March came in like a lion, remained a lion for 31 days, and then tag-teamed April to throw us a few more snowfalls.

We New Englanders are hardly babes in the woods when it comes to winter storms, but these have been two nasty months. We thought it an appropriate time to offer advice from experts on how to handle the aftermath.

Easy on the Cleanup

Your first instinct is probably to start tidying up and making repairs. The problem is, this will make things difficult for your insurance adjuster.

  • Take lots of photos of the damage as soon as possible. Document, document, document.
  • Don’t remove anything that won’t contribute more damage. 
  • Stabilize serious problems like leaking roofs. The tree that’s punched into the attic is a big deal.
  • Know what your insurance company covers before you hire a repair professional.

Once the Insurance Adjuster Arrives

When the adjuster lands at your house, be kind. Remember, they’re probably severely overworked. They want you to get back to normal as soon as possible, but they can only do so much. It’s no fun to suffer a storm gladly, but patience is a virtue.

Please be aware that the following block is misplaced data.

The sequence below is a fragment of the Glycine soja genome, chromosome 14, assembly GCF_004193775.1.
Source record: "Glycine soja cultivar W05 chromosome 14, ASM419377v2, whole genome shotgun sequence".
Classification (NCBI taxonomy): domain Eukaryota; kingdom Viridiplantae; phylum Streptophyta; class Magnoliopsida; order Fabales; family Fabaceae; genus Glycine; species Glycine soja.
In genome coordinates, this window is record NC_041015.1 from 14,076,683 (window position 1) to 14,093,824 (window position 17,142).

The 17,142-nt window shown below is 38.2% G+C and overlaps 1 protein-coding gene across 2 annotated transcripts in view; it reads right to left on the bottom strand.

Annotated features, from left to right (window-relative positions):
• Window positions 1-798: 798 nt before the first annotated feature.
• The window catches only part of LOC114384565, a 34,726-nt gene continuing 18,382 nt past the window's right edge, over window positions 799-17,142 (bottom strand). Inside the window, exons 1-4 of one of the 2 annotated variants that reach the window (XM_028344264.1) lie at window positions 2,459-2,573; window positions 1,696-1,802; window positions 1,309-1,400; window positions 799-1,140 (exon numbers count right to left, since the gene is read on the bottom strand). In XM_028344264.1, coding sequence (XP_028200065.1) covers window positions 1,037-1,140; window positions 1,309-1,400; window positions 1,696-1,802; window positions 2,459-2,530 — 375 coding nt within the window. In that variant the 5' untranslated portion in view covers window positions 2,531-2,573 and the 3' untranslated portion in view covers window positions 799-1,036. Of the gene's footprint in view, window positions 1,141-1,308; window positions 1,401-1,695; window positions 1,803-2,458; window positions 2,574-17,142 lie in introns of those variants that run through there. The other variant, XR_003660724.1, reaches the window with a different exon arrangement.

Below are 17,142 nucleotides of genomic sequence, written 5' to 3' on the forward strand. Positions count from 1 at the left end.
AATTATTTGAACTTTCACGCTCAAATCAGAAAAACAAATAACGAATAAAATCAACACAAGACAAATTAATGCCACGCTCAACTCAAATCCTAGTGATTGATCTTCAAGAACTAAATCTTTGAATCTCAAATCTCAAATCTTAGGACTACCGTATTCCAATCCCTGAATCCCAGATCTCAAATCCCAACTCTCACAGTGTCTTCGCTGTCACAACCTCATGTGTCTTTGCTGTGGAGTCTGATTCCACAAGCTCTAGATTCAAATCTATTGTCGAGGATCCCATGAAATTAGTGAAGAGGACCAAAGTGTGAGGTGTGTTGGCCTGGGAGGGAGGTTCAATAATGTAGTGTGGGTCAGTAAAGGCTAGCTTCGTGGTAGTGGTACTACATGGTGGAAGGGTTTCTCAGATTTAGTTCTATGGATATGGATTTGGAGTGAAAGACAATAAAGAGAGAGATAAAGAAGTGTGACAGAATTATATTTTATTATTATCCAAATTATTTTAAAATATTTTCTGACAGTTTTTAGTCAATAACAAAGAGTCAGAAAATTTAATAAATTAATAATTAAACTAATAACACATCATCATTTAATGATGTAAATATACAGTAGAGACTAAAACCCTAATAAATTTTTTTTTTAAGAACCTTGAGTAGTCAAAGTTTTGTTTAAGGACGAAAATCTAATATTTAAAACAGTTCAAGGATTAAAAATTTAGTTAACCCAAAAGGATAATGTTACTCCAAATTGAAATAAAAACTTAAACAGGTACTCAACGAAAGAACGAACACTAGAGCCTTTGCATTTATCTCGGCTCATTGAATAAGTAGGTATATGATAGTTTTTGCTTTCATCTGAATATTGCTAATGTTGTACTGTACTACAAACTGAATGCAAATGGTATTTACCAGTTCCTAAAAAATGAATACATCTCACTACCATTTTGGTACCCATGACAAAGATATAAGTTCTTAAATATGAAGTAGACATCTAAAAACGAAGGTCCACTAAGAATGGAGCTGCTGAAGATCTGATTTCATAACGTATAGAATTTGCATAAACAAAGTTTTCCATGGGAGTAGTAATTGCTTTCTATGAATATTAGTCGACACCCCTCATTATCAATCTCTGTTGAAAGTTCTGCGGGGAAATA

They’ll take a look at the damage, possibly bringing in a pro to do a more detailed evaluation. Then you’ll wait some more. Show them everything you have while they’re at your doorstep, from the photos you took to the measures you had to take to stabilize the damage. The more complete the details, the better. Be sure to get a card, as you will likely be communicating with the adjuster for a while.

What About Next Time?

Turning your focus to the next destructive storm (please, not this year!), here are some potential issues to discuss with your insurer:

  • Sewage backups. Your basic homeowner’s policy probably won’t cover a sewage backup, even if it’s caused by surging storm drain water. Not only is this about the worst thing to clean up ever, it can be costly if you have a finished basement.
  • Flooding. Most flood insurance policies are issued through FEMA via the National Flood Insurance Program. The cost is relatively minimal, but because so many people assume they’re covered against floods under their homeowner’s policy, they don’t bother to look into this at all.
  • Wind damage. We’re not exactly in Tornado Alley here—but for that reason, many of us are woefully underinsured in this area. Make sure you’ve got wind damage coverage that will pay out enough if you ever use it.
  • Vehicle damage. If you’re like us, you have at least a few neighbors whose cars got creamed by trees in March. This coverage falls under (pun!) your auto insurance policy.